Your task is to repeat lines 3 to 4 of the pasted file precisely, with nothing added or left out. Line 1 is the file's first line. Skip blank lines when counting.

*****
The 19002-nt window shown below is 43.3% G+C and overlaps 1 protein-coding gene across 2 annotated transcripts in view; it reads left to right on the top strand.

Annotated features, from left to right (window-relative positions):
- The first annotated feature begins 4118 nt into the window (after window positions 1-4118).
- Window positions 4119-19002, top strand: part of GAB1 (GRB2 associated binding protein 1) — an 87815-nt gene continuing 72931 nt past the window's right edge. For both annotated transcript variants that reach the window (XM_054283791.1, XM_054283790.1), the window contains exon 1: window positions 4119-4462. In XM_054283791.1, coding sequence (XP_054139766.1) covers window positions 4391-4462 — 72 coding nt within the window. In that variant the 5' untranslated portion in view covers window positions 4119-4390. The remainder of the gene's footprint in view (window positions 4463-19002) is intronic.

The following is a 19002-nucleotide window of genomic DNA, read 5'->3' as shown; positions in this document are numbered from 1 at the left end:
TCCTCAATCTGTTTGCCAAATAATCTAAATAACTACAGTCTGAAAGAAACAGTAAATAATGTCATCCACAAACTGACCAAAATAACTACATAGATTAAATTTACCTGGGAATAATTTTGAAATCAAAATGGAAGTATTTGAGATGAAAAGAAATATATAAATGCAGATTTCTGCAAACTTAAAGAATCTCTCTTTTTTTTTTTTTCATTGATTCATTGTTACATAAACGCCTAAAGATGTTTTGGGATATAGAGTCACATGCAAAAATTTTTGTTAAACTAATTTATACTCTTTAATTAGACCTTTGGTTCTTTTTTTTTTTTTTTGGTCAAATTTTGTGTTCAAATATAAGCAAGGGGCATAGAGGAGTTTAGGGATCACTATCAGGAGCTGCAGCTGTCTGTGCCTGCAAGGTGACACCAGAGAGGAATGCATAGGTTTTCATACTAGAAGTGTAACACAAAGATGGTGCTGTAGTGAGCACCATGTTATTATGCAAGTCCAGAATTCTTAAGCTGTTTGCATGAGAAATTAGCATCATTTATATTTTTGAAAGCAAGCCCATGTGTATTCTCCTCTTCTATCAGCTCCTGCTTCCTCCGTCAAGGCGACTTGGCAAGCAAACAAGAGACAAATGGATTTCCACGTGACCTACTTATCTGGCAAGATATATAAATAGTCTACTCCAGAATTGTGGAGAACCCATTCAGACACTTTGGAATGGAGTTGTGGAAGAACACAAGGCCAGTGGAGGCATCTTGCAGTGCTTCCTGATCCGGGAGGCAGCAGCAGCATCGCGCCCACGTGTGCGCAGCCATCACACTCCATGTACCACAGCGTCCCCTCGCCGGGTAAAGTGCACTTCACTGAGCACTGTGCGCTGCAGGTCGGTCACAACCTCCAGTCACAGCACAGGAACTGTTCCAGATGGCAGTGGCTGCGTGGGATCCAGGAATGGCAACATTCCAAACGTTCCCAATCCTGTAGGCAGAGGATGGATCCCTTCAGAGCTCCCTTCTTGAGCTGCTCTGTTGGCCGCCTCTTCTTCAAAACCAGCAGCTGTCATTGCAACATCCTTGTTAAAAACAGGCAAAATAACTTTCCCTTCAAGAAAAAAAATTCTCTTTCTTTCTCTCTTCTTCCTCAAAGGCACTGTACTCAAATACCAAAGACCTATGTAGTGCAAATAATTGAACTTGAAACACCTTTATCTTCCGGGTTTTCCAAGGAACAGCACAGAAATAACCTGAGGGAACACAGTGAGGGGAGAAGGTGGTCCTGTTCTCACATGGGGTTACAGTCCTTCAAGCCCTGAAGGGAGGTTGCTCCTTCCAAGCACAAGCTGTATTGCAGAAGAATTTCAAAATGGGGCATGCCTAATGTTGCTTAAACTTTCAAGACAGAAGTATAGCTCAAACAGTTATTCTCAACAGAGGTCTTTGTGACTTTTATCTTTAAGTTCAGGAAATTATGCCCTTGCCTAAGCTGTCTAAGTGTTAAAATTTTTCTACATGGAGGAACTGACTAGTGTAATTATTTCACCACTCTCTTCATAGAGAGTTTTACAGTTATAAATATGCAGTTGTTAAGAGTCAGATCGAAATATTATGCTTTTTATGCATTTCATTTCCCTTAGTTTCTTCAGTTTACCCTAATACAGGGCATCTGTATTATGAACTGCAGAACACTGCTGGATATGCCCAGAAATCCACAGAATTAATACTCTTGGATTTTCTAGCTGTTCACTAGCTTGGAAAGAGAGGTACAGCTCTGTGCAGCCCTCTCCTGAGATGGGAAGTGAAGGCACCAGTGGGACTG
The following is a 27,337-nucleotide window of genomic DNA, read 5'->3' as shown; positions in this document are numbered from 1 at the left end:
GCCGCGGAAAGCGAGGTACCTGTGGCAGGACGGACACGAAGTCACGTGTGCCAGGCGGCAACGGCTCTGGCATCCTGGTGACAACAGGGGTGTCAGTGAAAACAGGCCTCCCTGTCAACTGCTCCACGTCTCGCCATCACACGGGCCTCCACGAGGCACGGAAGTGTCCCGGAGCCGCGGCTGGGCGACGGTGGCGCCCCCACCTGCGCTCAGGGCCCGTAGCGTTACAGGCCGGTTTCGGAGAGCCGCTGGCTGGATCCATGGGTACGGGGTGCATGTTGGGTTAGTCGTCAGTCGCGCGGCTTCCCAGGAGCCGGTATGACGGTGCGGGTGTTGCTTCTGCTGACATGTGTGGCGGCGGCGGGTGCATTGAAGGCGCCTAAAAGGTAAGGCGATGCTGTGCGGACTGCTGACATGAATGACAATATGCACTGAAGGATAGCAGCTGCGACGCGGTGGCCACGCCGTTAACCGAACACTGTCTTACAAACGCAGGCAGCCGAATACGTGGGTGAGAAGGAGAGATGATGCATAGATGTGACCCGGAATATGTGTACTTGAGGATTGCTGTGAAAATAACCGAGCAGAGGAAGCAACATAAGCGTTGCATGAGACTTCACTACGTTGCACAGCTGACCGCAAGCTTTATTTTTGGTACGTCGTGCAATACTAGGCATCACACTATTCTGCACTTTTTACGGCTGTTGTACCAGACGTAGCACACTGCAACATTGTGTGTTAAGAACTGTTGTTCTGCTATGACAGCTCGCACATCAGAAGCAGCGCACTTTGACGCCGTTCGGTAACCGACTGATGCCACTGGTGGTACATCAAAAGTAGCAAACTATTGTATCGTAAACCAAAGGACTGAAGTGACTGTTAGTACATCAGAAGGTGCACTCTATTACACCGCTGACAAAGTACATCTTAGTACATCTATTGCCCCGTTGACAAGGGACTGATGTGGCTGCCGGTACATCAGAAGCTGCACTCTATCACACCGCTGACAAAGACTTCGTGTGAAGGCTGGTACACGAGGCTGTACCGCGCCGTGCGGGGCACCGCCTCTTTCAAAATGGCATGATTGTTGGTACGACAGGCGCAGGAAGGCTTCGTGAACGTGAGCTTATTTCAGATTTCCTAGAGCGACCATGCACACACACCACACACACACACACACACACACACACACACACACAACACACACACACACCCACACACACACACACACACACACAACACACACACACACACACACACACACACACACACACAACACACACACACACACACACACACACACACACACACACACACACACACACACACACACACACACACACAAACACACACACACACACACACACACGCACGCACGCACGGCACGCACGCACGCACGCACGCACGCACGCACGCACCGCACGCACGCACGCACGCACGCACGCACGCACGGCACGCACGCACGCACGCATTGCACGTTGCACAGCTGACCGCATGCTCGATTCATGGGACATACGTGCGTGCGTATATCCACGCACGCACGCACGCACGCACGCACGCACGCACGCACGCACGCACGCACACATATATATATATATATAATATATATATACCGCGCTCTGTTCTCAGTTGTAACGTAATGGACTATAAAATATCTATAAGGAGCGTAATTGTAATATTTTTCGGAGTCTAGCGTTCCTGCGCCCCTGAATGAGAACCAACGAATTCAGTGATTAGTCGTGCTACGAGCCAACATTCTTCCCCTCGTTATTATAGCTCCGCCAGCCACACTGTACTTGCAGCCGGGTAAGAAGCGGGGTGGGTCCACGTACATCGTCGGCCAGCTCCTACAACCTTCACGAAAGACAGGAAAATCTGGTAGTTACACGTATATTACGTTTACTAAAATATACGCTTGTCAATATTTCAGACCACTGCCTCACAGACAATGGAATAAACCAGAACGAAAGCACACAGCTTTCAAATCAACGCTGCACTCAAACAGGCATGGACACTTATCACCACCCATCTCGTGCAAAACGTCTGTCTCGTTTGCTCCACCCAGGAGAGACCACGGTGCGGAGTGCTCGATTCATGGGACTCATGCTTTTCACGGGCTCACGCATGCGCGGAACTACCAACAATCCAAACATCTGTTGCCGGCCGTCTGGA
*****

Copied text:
- The first annotated feature begins 4118 nt into the window (after window positions 1-4118).
- Window positions 4119-19002, top strand: part of GAB1 (GRB2 associated binding protein 1) — an 87815-nt gene continuing 72931 nt past the window's right edge. For both annotated transcript variants that reach the window (XM_054283791.1, XM_054283790.1), the window contains exon 1: window positions 4119-4462. In XM_054283791.1, coding sequence (XP_054139766.1) covers window positions 4391-4462 — 72 coding nt within the window. In that variant the 5' untranslated portion in view covers window positions 4119-4390. The remainder of the gene's footprint in view (window positions 4463-19002) is intronic.